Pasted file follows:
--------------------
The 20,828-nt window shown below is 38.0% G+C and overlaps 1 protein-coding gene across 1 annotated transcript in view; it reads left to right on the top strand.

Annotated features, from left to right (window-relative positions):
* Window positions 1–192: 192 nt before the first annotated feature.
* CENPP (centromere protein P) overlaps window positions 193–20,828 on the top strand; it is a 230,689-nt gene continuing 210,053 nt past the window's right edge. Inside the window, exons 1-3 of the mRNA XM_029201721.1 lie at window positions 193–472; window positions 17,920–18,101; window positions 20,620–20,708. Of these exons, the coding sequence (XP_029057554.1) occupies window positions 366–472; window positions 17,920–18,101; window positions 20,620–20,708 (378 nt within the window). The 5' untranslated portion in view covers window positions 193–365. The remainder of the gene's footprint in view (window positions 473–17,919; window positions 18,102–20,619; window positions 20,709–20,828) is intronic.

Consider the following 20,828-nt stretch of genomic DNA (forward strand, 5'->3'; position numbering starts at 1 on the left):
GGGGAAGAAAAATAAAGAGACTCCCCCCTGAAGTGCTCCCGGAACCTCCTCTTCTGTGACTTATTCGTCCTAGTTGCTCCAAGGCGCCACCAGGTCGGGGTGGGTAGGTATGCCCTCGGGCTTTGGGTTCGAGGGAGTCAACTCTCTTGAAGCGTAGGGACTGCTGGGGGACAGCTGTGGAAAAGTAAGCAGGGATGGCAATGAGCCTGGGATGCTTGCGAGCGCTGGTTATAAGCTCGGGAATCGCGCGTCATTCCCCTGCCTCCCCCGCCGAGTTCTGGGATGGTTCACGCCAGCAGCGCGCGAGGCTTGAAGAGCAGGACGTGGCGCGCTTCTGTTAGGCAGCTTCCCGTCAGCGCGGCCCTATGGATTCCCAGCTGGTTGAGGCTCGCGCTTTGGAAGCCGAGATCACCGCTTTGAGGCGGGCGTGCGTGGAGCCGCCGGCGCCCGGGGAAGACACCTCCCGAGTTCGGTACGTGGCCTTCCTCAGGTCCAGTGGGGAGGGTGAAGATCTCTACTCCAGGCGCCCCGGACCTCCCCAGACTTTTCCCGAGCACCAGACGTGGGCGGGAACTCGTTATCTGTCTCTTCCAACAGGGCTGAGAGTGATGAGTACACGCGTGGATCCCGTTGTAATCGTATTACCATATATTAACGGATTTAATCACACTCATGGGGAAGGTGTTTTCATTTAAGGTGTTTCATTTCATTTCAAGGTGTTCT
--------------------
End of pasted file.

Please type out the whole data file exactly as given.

The 20,828-nt window shown below is 38.0% G+C and overlaps 1 protein-coding gene across 1 annotated transcript in view; it reads left to right on the top strand.

Annotated features, from left to right (window-relative positions):
* Window positions 1–192: 192 nt before the first annotated feature.
* CENPP (centromere protein P) overlaps window positions 193–20,828 on the top strand; it is a 230,689-nt gene continuing 210,053 nt past the window's right edge. Inside the window, exons 1-3 of the mRNA XM_029201721.1 lie at window positions 193–472; window positions 17,920–18,101; window positions 20,620–20,708. Of these exons, the coding sequence (XP_029057554.1) occupies window positions 366–472; window positions 17,920–18,101; window positions 20,620–20,708 (378 nt within the window). The 5' untranslated portion in view covers window positions 193–365. The remainder of the gene's footprint in view (window positions 473–17,919; window positions 18,102–20,619; window positions 20,709–20,828) is intronic.

Consider the following 20,828-nt stretch of genomic DNA (forward strand, 5'->3'; position numbering starts at 1 on the left):
GGGGAAGAAAAATAAAGAGACTCCCCCCTGAAGTGCTCCCGGAACCTCCTCTTCTGTGACTTATTCGTCCTAGTTGCTCCAAGGCGCCACCAGGTCGGGGTGGGTAGGTATGCCCTCGGGCTTTGGGTTCGAGGGAGTCAACTCTCTTGAAGCGTAGGGACTGCTGGGGGACAGCTGTGGAAAAGTAAGCAGGGATGGCAATGAGCCTGGGATGCTTGCGAGCGCTGGTTATAAGCTCGGGAATCGCGCGTCATTCCCCTGCCTCCCCCGCCGAGTTCTGGGATGGTTCACGCCAGCAGCGCGCGAGGCTTGAAGAGCAGGACGTGGCGCGCTTCTGTTAGGCAGCTTCCCGTCAGCGCGGCCCTATGGATTCCCAGCTGGTTGAGGCTCGCGCTTTGGAAGCCGAGATCACCGCTTTGAGGCGGGCGTGCGTGGAGCCGCCGGCGCCCGGGGAAGACACCTCCCGAGTTCGGTACGTGGCCTTCCTCAGGTCCAGTGGGGAGGGTGAAGATCTCTACTCCAGGCGCCCCGGACCTCCCCAGACTTTTCCCGAGCACCAGACGTGGGCGGGAACTCGTTATCTGTCTCTTCCAACAGGGCTGAGAGTGATGAGTACACGCGTGGATCCCGTTGTAATCGTATTACCATATATTAACGGATTTAATCACACTCATGGGGAAGGTGTTTTCATTTAAGGTGTTTCATTTCATTTCAAGGTGTTCT